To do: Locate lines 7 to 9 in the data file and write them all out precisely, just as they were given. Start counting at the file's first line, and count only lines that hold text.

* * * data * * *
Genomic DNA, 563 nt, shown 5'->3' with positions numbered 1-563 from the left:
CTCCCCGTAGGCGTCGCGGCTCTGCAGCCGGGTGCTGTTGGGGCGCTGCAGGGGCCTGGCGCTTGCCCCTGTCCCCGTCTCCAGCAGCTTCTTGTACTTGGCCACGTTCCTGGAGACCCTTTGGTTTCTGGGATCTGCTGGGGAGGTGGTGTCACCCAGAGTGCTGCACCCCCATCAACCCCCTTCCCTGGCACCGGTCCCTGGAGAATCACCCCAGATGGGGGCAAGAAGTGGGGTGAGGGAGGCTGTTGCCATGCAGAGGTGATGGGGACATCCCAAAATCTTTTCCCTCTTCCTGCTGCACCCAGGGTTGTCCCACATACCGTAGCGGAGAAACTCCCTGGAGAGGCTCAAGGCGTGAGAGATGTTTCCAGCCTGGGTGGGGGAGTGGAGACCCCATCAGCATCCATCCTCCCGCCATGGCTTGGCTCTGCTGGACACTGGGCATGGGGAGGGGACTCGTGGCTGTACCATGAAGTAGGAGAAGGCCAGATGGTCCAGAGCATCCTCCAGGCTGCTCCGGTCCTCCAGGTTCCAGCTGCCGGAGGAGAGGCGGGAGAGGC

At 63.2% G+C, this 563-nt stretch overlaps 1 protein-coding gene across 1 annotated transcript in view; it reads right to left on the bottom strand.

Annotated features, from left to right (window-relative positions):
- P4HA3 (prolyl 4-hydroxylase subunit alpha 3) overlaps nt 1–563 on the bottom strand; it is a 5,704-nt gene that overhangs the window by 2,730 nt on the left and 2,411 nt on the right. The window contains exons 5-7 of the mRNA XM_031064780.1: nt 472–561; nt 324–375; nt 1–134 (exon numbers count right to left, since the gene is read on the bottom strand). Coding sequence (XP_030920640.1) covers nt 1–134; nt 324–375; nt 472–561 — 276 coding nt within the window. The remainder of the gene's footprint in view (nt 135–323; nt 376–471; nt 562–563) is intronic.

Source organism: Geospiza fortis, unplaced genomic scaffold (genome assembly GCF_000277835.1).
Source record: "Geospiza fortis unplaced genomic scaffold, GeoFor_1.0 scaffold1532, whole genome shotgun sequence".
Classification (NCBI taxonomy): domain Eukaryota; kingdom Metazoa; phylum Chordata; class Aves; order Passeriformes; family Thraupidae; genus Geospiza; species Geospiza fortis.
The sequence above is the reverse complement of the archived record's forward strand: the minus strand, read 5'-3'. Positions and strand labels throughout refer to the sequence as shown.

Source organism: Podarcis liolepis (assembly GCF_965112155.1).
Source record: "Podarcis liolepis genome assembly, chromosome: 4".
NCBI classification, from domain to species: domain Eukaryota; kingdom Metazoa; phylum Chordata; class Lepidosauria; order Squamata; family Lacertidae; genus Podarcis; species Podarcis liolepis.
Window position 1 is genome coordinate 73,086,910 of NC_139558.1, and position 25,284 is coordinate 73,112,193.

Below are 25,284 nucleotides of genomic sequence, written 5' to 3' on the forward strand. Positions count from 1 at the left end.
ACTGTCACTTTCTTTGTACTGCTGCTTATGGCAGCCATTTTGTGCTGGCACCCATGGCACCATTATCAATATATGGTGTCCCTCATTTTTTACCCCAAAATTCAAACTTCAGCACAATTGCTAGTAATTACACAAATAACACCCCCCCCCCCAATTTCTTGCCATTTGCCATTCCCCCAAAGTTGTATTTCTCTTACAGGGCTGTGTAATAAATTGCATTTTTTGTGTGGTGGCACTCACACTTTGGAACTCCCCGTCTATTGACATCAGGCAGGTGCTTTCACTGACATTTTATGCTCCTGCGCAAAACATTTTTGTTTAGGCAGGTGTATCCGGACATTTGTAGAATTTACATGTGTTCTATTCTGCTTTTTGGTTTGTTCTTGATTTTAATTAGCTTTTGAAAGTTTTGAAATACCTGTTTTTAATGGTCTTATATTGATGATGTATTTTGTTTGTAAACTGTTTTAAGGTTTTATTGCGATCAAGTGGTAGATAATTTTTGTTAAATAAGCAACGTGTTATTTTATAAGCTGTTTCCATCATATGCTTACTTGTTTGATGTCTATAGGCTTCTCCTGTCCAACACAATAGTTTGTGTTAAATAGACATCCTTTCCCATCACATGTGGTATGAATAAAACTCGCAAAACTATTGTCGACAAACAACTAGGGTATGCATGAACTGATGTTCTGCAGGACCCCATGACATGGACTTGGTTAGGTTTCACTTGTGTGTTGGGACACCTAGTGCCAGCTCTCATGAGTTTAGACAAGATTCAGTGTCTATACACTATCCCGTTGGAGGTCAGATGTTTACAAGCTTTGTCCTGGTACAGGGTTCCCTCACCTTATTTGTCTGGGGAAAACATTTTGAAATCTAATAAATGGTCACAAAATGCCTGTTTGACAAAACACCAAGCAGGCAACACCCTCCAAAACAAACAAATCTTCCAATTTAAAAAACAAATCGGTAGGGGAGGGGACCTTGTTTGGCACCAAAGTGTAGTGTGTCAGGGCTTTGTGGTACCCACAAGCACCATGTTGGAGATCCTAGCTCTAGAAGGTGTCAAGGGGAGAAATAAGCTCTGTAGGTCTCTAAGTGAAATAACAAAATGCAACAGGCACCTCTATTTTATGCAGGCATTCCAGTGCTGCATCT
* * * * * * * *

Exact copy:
Source record: "Geospiza fortis unplaced genomic scaffold, GeoFor_1.0 scaffold1532, whole genome shotgun sequence".
Classification (NCBI taxonomy): domain Eukaryota; kingdom Metazoa; phylum Chordata; class Aves; order Passeriformes; family Thraupidae; genus Geospiza; species Geospiza fortis.
The sequence above is the reverse complement of the archived record's forward strand: the minus strand, read 5'-3'. Positions and strand labels throughout refer to the sequence as shown.